Wednesday, July 25, 2007

Active Collision Avoidance System

Avionics is not something new today, but autonics (automotive electronics) is still an emerging technology. Although most cars made today use some kind of electronics/microcontroller, either for fuel injection, climate control system or others, the use of microcontroller still more to 'behind the scene' kind of application.

Some newer cars have limited passive collision-warning system. For example, Toyota Sienna XLE Limited. It has 8 infrared sensors, 4 are on the bumper at the front and another 4 at the back. Alarm will sound and warn the driver when distance is too close to the car (like this feature). Some others even add back up camera to see what is in the back through a LCD screen on the dashboard.

Passive collision-warning safety systems seek to reduce the risk of a collision by warning the driver of an impending risk so that he or she can take action to avoid the hazard.

There are many systems which provide warnings to the driver. The first warning systems available on production vehicles were typically "parking assist" type systems, which provide an audible tone when parallel parking and approaching a stationary object such as another vehicle or wall. Such systems have also been implemented in school buses, to detect crossing children who may be out of the driver's view. Today there are much more sophisticated systems which use radar and warn occupants of potential impending collisions under normal driving conditions. A passive collision-warning system is shown. As this diagram illustrates, a visual and/or audible warning is signaled to the driver, but there is no active intervention by the system to avoid a collision.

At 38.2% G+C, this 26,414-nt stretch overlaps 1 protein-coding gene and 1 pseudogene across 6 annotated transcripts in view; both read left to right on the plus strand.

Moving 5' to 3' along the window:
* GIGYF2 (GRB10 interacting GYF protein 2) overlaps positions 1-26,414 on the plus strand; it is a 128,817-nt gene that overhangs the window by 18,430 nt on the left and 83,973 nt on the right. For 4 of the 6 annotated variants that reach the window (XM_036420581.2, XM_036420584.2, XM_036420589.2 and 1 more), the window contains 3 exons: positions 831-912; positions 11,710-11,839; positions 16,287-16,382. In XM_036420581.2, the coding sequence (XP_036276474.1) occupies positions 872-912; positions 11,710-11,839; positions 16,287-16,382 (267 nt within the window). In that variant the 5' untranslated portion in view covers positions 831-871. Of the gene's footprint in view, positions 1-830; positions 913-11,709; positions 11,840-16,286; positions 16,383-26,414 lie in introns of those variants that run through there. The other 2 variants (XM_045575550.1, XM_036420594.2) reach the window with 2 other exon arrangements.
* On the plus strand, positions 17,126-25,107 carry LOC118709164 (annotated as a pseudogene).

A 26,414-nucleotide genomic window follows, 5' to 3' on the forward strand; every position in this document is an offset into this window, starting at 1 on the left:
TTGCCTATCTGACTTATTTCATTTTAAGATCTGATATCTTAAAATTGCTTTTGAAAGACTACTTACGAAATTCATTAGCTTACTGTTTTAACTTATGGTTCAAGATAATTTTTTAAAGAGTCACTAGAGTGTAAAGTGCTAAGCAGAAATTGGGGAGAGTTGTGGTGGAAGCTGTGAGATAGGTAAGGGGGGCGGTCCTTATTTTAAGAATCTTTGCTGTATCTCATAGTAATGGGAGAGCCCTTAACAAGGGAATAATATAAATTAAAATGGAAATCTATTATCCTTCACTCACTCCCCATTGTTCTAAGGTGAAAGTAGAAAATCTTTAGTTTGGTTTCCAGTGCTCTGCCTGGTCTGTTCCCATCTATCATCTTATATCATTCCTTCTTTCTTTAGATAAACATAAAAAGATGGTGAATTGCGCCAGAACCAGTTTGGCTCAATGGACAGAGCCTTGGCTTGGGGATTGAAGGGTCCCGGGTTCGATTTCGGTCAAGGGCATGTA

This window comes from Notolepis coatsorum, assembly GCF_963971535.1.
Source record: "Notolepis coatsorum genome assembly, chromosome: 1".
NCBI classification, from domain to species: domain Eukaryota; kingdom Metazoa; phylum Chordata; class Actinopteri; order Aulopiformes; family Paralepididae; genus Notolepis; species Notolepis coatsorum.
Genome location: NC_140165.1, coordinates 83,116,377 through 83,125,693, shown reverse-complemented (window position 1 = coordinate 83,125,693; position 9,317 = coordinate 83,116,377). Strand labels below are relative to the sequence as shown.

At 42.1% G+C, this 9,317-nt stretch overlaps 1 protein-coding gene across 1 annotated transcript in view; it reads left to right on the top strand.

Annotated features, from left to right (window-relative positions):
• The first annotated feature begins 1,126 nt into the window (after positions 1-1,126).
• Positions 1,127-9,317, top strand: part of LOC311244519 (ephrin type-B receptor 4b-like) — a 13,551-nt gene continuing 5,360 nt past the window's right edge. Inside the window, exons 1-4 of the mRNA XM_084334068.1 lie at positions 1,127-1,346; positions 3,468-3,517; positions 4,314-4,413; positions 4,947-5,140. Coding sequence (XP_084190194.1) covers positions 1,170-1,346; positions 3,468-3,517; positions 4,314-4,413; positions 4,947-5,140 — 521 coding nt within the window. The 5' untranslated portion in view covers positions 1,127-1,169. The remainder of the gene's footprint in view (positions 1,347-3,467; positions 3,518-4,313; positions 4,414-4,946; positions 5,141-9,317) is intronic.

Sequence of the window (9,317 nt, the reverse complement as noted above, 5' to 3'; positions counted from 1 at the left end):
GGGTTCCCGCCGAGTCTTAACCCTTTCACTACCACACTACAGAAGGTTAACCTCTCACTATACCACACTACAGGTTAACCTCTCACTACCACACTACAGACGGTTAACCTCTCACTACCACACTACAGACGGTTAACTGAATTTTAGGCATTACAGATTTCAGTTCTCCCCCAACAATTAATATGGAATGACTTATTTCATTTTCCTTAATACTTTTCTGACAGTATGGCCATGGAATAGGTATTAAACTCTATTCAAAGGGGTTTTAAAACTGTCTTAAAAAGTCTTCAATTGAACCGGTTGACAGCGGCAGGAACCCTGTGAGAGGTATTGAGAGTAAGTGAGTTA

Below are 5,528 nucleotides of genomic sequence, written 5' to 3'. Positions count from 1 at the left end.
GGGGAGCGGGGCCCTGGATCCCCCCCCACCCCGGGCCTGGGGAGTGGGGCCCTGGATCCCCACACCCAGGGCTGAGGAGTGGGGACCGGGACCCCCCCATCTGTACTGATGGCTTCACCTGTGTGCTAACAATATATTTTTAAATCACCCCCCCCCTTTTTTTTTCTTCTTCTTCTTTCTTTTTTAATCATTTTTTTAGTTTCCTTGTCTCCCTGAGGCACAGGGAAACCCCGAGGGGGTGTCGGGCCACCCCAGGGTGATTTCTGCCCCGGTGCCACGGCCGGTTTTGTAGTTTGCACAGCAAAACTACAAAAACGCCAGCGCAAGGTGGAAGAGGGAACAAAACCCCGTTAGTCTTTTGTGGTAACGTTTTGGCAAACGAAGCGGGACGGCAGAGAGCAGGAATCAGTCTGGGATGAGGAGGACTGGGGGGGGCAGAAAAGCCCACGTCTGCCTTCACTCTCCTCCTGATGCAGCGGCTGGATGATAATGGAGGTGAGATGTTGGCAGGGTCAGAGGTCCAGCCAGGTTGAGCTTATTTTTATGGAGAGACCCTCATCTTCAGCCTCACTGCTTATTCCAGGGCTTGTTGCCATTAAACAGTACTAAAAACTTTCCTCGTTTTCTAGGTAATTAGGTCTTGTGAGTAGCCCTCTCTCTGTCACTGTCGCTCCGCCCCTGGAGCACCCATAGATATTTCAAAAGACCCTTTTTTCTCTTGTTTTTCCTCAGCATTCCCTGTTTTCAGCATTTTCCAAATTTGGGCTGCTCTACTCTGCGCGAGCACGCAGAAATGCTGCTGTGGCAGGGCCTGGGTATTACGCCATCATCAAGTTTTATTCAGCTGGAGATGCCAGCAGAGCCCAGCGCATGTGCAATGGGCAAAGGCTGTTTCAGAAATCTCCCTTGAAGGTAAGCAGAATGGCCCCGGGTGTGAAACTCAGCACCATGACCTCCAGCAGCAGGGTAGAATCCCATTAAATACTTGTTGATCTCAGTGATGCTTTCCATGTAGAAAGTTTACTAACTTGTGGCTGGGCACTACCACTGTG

Image from book

Active safety systems take the collision-avoidance philosophy a stage further by interacting with the powertrain, braking, and even the steering systems. Every manufacturer appears to have a slightly different approach, but the common goal is to sense objects which present a collision risk with the host vehicle, then take preventive measures to avoid an accident. An active collision-avoidance system is shown below. The active system diagram shows that action without the immediate control of the driver is taken in order to avoid a potential collision.

Image from book

Advanced active collision systems use many clever techniques, over and above object detection, to ensure that a collision-avoidance event is facilitated safely and efficiently. For example, a sensor on the windshield can be used to detect the presence of rain and thus a potentially slippery road surface. In this case, the braking distance would probably be increased, so the hazardous object would have to be detected sooner. Likewise, tire-pressure sensors may be used to report the inflation level of tires, which could also have an effect on stopping distance.

It should be noted that although both the passive (collision-warning) and active (collision-avoidance) systems require object detection, there are differences in how the object detection system is implemented. The object detection performance of a collision-avoidance system must be higher and more robust than object detection for a passive system. It is unacceptable to execute an emergency braking maneuver under false-alarm circumstances. False alarms, while irritating for the driver, are generally considered more acceptable in collision-warning systems. Although the passive systems may allow false alarms more often, a more timely response by the sensor is required, as the reaction time of the driver must be taken into account in the event of an avoidance maneuver.

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